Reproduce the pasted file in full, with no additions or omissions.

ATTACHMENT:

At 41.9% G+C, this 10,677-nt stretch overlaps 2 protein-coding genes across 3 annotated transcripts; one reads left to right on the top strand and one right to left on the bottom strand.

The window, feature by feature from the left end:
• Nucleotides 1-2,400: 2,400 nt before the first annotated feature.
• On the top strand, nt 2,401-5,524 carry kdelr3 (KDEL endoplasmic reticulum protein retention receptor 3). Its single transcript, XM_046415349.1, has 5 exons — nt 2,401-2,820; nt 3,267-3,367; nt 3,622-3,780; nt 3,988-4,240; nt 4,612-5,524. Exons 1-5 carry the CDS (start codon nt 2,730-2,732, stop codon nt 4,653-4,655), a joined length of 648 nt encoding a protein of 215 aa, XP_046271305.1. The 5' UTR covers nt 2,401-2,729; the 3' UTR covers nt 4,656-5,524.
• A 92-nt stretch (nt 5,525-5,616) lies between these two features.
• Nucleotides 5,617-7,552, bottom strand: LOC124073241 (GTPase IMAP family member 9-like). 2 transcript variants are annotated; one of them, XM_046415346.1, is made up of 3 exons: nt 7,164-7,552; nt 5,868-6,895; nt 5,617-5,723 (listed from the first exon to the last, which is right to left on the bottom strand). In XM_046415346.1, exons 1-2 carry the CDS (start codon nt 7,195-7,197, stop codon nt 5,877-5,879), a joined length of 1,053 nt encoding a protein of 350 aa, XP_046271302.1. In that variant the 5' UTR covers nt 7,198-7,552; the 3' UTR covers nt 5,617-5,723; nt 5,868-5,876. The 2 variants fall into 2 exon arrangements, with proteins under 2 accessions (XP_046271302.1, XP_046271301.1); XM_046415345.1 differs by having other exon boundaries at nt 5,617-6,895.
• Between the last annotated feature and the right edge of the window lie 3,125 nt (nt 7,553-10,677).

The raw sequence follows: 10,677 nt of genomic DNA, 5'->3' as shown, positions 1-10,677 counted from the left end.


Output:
At 41.9% G+C, this 10,677-nt stretch overlaps 2 protein-coding genes across 3 annotated transcripts; one reads left to right on the top strand and one right to left on the bottom strand.

The window, feature by feature from the left end:
• Nucleotides 1-2,400: 2,400 nt before the first annotated feature.
• On the top strand, nt 2,401-5,524 carry kdelr3 (KDEL endoplasmic reticulum protein retention receptor 3). Its single transcript, XM_046415349.1, has 5 exons — nt 2,401-2,820; nt 3,267-3,367; nt 3,622-3,780; nt 3,988-4,240; nt 4,612-5,524. Exons 1-5 carry the CDS (start codon nt 2,730-2,732, stop codon nt 4,653-4,655), a joined length of 648 nt encoding a protein of 215 aa, XP_046271305.1. The 5' UTR covers nt 2,401-2,729; the 3' UTR covers nt 4,656-5,524.
• A 92-nt stretch (nt 5,525-5,616) lies between these two features.
• Nucleotides 5,617-7,552, bottom strand: LOC124073241 (GTPase IMAP family member 9-like). 2 transcript variants are annotated; one of them, XM_046415346.1, is made up of 3 exons: nt 7,164-7,552; nt 5,868-6,895; nt 5,617-5,723 (listed from the first exon to the last, which is right to left on the bottom strand). In XM_046415346.1, exons 1-2 carry the CDS (start codon nt 7,195-7,197, stop codon nt 5,877-5,879), a joined length of 1,053 nt encoding a protein of 350 aa, XP_046271302.1. In that variant the 5' UTR covers nt 7,198-7,552; the 3' UTR covers nt 5,617-5,723; nt 5,868-5,876. The 2 variants fall into 2 exon arrangements, with proteins under 2 accessions (XP_046271302.1, XP_046271301.1); XM_046415345.1 differs by having other exon boundaries at nt 5,617-6,895.
• Between the last annotated feature and the right edge of the window lie 3,125 nt (nt 7,553-10,677).

The raw sequence follows: 10,677 nt of genomic DNA, 5'->3' as shown, positions 1-10,677 counted from the left end.